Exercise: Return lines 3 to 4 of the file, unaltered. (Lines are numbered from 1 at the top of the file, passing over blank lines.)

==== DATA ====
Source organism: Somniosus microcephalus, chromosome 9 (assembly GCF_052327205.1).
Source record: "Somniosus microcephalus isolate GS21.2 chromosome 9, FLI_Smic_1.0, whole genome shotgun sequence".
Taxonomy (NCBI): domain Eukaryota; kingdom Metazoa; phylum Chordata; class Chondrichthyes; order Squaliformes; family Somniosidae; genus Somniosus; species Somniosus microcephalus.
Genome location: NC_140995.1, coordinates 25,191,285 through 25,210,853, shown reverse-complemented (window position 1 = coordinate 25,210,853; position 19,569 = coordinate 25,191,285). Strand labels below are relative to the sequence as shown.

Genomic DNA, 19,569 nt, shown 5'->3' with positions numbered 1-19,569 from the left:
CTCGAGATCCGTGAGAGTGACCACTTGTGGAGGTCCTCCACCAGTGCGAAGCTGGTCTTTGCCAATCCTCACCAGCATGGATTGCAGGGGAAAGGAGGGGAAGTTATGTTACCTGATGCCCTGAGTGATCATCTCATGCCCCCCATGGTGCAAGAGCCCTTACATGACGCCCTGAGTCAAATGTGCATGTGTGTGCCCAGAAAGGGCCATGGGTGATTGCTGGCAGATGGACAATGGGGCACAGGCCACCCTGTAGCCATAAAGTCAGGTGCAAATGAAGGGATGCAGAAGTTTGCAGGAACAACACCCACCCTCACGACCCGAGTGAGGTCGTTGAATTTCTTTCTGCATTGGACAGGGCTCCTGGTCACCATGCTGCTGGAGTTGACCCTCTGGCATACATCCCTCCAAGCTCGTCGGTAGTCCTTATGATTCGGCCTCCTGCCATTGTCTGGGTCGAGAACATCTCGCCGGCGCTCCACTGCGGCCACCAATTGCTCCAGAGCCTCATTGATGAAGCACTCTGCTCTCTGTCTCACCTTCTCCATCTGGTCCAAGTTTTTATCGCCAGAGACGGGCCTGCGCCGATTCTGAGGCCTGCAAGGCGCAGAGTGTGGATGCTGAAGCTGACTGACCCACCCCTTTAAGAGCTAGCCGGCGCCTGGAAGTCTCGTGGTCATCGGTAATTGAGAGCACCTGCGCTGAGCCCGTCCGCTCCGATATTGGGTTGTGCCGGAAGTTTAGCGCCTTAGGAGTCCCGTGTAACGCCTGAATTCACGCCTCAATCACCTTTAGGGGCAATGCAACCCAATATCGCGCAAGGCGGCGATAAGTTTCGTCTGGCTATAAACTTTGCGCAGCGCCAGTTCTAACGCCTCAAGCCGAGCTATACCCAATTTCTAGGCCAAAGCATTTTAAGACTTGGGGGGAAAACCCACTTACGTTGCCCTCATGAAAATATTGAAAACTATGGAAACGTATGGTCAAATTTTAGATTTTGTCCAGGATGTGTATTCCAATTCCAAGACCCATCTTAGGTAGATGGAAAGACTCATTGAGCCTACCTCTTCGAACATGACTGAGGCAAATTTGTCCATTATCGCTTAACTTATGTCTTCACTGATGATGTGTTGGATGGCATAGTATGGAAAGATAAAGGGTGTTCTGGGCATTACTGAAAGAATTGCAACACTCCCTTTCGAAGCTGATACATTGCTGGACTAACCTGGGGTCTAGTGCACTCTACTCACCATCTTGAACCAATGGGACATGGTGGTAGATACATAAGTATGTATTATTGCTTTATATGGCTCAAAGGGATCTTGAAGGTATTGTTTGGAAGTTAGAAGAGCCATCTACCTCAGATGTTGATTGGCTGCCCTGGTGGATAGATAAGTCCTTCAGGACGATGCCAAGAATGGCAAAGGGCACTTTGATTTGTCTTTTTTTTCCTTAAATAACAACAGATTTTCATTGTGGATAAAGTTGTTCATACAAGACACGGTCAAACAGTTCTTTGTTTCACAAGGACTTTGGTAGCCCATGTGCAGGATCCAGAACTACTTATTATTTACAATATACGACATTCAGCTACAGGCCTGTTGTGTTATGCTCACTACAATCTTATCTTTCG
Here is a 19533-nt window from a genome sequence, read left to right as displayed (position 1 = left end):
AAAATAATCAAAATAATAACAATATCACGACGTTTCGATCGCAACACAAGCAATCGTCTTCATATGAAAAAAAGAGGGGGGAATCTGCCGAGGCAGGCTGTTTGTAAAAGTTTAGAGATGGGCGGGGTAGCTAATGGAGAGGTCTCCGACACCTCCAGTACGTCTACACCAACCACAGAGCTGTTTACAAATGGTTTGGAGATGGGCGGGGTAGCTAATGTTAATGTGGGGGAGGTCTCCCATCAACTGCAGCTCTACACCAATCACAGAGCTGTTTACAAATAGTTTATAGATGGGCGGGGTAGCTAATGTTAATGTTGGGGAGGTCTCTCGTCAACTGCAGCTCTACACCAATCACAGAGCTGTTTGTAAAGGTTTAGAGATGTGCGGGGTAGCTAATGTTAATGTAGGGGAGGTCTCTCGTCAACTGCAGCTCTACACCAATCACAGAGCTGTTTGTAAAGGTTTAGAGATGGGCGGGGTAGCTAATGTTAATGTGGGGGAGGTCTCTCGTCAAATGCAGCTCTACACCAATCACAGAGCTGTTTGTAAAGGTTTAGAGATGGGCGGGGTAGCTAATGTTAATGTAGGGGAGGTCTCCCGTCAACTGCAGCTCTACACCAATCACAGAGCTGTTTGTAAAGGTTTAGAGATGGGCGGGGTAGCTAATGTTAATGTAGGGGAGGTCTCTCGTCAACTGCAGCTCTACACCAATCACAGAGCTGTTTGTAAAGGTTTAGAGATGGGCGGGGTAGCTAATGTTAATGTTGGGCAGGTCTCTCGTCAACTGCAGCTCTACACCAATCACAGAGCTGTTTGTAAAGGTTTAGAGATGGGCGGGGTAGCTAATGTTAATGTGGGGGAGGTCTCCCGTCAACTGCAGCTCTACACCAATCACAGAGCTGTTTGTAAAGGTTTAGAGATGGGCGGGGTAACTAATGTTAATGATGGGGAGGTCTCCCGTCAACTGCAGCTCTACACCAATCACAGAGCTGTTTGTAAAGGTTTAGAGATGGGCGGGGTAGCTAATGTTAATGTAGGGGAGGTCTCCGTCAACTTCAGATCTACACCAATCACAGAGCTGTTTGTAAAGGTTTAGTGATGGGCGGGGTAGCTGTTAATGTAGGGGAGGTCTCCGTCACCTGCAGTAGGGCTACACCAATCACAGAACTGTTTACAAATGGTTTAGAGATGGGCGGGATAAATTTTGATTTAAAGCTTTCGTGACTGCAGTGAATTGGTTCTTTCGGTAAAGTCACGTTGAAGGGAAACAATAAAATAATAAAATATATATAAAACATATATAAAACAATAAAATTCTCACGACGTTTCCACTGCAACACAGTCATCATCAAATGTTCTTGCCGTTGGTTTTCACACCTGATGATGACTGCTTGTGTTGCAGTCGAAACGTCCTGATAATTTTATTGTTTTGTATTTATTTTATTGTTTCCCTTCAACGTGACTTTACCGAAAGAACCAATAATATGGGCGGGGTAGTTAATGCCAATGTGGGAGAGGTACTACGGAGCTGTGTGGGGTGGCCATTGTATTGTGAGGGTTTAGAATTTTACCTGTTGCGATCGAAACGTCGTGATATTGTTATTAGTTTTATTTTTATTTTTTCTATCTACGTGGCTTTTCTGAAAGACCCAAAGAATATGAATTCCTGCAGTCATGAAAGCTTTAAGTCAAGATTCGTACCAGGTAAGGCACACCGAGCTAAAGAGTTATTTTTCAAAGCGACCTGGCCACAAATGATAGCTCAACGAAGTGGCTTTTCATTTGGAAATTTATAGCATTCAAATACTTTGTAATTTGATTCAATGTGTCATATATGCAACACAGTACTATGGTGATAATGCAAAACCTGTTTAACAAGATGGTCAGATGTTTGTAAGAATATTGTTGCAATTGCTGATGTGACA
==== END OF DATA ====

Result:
Taxonomy (NCBI): domain Eukaryota; kingdom Metazoa; phylum Chordata; class Chondrichthyes; order Squaliformes; family Somniosidae; genus Somniosus; species Somniosus microcephalus.
Genome location: NC_140995.1, coordinates 25,191,285 through 25,210,853, shown reverse-complemented (window position 1 = coordinate 25,210,853; position 19,569 = coordinate 25,191,285). Strand labels below are relative to the sequence as shown.